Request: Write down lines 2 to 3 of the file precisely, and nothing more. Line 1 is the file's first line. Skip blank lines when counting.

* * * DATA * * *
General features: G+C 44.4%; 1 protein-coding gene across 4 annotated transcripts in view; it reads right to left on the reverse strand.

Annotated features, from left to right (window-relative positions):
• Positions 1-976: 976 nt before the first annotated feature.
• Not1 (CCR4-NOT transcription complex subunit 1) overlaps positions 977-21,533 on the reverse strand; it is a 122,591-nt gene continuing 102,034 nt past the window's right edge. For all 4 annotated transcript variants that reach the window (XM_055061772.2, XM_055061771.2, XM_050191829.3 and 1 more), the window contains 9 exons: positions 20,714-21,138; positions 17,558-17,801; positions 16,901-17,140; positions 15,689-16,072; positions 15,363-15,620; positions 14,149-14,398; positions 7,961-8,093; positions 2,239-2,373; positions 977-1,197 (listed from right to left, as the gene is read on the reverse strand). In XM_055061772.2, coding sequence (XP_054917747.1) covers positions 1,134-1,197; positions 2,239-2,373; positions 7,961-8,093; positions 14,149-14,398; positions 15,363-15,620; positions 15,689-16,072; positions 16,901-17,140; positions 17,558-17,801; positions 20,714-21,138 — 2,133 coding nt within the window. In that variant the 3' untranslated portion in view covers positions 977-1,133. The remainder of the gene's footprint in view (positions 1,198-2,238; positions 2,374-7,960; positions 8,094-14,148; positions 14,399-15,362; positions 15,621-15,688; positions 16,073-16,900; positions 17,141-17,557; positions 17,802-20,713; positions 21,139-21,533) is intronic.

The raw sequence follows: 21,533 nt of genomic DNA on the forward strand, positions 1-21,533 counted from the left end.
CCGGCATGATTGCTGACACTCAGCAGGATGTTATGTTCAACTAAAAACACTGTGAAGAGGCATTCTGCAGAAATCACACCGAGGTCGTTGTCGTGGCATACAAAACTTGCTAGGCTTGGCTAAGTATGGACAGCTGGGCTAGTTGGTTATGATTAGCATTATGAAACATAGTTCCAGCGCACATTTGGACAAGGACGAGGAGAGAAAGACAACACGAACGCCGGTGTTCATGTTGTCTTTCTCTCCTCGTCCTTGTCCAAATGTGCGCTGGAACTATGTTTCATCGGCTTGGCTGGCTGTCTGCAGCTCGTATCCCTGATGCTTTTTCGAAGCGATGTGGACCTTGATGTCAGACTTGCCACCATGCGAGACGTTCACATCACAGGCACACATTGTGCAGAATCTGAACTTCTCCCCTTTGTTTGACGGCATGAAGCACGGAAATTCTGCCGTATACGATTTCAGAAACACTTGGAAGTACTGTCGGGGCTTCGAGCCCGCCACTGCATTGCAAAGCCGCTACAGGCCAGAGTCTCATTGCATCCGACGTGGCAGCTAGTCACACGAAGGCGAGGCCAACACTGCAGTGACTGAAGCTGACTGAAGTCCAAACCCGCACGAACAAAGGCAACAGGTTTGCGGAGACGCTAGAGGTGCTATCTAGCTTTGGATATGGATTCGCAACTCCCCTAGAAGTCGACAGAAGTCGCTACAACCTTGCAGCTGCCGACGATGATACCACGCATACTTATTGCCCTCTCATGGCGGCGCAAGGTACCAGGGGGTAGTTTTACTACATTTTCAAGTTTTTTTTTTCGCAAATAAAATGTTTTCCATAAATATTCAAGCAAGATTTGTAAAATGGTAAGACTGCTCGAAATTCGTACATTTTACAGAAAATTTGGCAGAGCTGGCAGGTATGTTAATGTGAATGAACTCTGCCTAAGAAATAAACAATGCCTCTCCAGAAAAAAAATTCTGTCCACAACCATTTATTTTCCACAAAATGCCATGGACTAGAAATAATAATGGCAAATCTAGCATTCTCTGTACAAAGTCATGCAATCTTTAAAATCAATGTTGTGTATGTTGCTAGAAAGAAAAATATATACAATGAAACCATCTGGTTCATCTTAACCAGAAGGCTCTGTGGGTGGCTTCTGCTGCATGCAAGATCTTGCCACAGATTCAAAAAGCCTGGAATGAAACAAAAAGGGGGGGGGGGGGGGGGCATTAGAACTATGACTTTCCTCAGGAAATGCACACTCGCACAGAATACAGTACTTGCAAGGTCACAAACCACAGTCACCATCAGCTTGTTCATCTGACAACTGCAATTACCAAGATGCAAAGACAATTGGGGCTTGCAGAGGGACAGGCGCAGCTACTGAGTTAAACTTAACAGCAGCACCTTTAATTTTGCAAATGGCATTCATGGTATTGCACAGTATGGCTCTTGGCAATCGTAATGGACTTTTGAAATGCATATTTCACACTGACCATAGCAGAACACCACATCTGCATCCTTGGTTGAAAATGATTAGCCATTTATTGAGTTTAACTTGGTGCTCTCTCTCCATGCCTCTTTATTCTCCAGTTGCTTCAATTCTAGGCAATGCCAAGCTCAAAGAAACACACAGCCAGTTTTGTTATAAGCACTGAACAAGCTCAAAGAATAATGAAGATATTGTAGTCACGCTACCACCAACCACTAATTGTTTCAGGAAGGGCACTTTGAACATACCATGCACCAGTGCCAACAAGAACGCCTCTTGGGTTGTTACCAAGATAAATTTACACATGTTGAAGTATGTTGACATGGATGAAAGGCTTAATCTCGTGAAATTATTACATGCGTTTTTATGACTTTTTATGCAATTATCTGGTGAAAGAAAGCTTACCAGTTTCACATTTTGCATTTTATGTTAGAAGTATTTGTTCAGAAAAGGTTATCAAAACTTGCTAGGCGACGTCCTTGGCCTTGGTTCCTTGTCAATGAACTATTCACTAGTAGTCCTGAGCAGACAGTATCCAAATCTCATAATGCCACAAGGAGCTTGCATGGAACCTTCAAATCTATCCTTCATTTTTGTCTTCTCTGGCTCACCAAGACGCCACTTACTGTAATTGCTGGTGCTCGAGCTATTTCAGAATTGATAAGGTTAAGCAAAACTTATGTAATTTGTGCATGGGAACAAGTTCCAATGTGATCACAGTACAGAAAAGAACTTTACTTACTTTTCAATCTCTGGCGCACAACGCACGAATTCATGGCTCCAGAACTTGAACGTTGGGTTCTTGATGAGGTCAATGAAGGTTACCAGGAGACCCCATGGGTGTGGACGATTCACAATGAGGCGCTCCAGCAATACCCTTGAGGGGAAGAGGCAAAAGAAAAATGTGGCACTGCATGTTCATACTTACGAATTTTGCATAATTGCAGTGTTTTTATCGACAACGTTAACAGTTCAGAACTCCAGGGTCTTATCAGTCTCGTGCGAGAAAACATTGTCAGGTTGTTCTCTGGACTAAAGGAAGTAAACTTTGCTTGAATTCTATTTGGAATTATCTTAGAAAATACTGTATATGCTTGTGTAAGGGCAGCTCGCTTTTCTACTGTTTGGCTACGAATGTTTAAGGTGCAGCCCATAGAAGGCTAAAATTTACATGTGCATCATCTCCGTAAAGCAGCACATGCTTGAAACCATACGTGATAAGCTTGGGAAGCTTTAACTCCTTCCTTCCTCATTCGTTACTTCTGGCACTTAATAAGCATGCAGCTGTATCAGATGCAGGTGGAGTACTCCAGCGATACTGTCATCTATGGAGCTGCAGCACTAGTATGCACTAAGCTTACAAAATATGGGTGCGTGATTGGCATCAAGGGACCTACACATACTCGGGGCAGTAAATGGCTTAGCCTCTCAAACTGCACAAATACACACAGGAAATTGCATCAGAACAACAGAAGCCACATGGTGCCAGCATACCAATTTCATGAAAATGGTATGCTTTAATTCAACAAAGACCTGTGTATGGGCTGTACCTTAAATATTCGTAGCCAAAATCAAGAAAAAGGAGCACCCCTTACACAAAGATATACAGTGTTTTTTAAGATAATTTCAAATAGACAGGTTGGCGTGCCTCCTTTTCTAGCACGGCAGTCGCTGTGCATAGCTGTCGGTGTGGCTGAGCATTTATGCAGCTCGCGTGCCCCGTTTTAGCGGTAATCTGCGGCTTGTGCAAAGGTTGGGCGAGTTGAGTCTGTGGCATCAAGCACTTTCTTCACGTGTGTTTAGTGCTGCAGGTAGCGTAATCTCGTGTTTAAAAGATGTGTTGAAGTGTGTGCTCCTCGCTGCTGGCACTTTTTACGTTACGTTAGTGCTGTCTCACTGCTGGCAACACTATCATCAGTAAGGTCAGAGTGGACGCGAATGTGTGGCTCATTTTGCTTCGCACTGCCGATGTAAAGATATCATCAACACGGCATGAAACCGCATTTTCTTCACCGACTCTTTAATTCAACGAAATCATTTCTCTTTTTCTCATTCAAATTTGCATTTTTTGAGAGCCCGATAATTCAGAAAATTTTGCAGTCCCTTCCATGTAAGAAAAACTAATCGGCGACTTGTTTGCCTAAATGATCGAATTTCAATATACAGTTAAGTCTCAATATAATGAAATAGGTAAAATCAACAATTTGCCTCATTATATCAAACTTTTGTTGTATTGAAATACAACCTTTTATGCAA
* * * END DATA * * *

Annotated features, from left to right (window-relative positions):
• Positions 1-976: 976 nt before the first annotated feature.